The Los Angeles County Metropolitan Transportation Authority’s (Metro) board of directors has selected the same local supplier for its new bus information system that the City of Los Angeles Department of Transportation (LADOT) has been using since 2009.
Metro has awarded a US$4m contract to Los Angeles-based Syncromatics to design, install, and operate a network of 300 real-time bus information signs at the busiest bus shelters across Los Angeles County in California. The electronic signs, the first to be deployed widely in the Metro bus system, will provide real-time arrival times, service alerts, and other information about Metro buses, as well as those operated by other regional transit agencies that share bus shelters.
In order to encourage people to reduce their car usage and make use of the region’s transit system, improving the bus rider experience has become a top priority for Metro. The new signs will feature text-to-speech technology to make audio announcements for visually impaired riders, and roughly 100 locations will include solar panels to eliminate any impact on the electric grid.
Syncromatics has installed and operated electronic transit signs that serve more than 50 transit operations in 20 states across the USA, and this new project will expand the technology company’s local footprint even further. As the prime contractor for the project, Syncromatics is responsible for the design, permitting and construction of the signs, including providing electric service to many locations that currently lack power. The company will provide data management services to process real-time and scheduled bus arrival times for thousands of vehicles, and distribute the information to the electronic signs over the cellular data network. The company’s software will also allow for dynamic messaging on signs to inform transit users of delays, detours, and special events. Spread across more than 25 cities in Los Angeles County, the phased roll out of new electronic signs will be completed in 2018.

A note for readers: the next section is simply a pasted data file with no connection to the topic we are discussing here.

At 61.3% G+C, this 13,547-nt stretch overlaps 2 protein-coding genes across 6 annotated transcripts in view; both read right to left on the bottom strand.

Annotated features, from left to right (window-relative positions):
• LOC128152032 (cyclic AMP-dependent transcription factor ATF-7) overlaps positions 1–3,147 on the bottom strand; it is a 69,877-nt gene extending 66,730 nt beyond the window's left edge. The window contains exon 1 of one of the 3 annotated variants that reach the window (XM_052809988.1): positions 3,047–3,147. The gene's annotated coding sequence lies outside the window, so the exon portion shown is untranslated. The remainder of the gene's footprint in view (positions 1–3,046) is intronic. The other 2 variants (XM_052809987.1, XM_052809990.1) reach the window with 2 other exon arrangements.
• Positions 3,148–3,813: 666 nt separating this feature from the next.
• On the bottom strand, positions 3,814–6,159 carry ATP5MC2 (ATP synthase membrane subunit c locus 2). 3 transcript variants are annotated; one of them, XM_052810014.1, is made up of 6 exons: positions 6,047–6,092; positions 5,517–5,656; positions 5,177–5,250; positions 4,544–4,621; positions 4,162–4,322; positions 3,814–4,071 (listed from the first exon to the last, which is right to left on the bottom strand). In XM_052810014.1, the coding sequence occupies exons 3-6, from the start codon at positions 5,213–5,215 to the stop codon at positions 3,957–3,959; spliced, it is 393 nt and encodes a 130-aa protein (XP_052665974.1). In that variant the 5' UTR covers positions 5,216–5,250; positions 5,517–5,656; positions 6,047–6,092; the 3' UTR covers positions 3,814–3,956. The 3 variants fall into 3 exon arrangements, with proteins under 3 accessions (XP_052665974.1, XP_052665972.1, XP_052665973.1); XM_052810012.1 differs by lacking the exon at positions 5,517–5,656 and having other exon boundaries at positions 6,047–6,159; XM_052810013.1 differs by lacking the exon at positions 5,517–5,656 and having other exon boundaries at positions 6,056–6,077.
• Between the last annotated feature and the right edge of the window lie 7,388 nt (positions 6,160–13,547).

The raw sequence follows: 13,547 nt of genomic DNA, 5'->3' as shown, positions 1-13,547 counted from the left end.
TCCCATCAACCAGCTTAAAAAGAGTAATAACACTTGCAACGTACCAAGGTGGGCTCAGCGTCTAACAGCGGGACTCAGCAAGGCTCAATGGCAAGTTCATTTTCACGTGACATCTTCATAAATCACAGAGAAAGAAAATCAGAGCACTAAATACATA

“Live bus arrival times and service alerts remain out of reach for the 62% of Metro users who don’t own smartphones,” said board member and Los Angeles City councilmember Mike Bonin, citing an internal Metro survey. “Bringing real-time information to the bus stop is a common sense technology solution to an age-old problem, and it will improve the transit experience for all.”
Syncromatics CEO Ian Sephton said, “Not knowing if or when your bus is coming can be very stressful, so these electronic signs will remove a barrier for new riders and deliver peace of mind to the millions of our neighbors who rely on Metro buses. This contract validates the scalability of our technology platform, and we look forward to taking on more big projects like this in the future.”